Gainsborough Street, site of the first murder attributed to the Boston Strangler On October 27, 1964, a stranger entered a young woman's home posing as a detective. He tied the victim to her bed, sexually assaulted her, and suddenly left, saying "I'm sorry" as he went.
If DeSalvo is indeed the Boston Strangler, than he is considered to be one of the firsts modern serial killers in U.S. history. What is interesting to know is that the killings were not considered by police to have been committed by one person, but rather the city was convinced by the media of the existence of a serial killer.
The Boston Strangler: the first mass-media serial kille r On the 18th January 1967, the man alleged to be the Boston Strangler was sent down for life. It ended – or seemingly ended – the reign of the first bogeyman of the mass-media age.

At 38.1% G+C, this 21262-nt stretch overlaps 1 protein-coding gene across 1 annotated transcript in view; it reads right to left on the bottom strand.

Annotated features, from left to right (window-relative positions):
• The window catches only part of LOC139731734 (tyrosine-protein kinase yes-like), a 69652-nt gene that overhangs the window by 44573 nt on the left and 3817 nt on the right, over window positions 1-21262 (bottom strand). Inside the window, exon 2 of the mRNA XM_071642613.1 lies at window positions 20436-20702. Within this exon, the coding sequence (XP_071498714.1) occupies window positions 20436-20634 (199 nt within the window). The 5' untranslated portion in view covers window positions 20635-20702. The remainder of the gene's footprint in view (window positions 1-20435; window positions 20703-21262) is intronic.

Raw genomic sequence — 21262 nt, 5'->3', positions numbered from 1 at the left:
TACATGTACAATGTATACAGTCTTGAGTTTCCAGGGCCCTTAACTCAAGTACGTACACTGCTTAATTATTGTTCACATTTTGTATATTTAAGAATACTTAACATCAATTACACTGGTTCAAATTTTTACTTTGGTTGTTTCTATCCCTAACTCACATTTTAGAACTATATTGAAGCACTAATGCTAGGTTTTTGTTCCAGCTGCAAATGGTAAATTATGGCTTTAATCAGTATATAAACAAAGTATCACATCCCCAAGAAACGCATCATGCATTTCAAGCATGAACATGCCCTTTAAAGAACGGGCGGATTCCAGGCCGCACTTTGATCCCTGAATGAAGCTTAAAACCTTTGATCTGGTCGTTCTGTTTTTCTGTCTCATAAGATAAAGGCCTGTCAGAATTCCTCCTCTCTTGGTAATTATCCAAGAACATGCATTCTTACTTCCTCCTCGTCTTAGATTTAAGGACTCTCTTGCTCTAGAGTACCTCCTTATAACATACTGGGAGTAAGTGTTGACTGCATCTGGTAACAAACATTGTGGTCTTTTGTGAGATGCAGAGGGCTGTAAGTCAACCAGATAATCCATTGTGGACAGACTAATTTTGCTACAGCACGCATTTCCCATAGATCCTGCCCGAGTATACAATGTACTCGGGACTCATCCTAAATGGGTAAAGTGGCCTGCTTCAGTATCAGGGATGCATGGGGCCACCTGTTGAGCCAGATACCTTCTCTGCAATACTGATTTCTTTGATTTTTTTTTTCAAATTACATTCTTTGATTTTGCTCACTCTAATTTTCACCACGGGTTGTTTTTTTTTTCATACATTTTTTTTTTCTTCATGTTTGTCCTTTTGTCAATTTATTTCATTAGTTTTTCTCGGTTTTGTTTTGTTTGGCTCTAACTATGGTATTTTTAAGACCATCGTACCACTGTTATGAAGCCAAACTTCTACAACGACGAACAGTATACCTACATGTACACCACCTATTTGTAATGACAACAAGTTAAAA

The case and DeSalvo’s life were portrayed in the 1968 film The Boston Strangler. DeSalvo was murdered in Walpole State Prison in 1973. DeSalvo was viewed as a textbook case of a sexually motivated serial murderer, a seemingly ordinary man who was nevertheless capable of outbursts of savage violence.
Boston Strangler (First Victim) The first Boston Strangler murder took place on June 14th, 1962. Anna Slesers was a 55-year-old seamstress. She had been waiting for her son to pick her up when she was murdered. When her son arrived, he found the door locked and had to ram the door open.
DeSalvo confessed to his attorney, F. Lee Bailey, that he was the Boston Strangler. Through DeSalvo’s ability to describe the murders in accurate detail, Bailey believed that DeSalvo was in fact the Strangler.
The Boston Strangler was America’s first modern serial killer case. From June 1962 until January 1964, someone terrorized the Greater Boston area of Massachusetts with thirteen sexually-motivated murders. Single women of all ages were raped, sexually brutalized and killed inside their apartments. Apparently, they voluntarily let their killer in.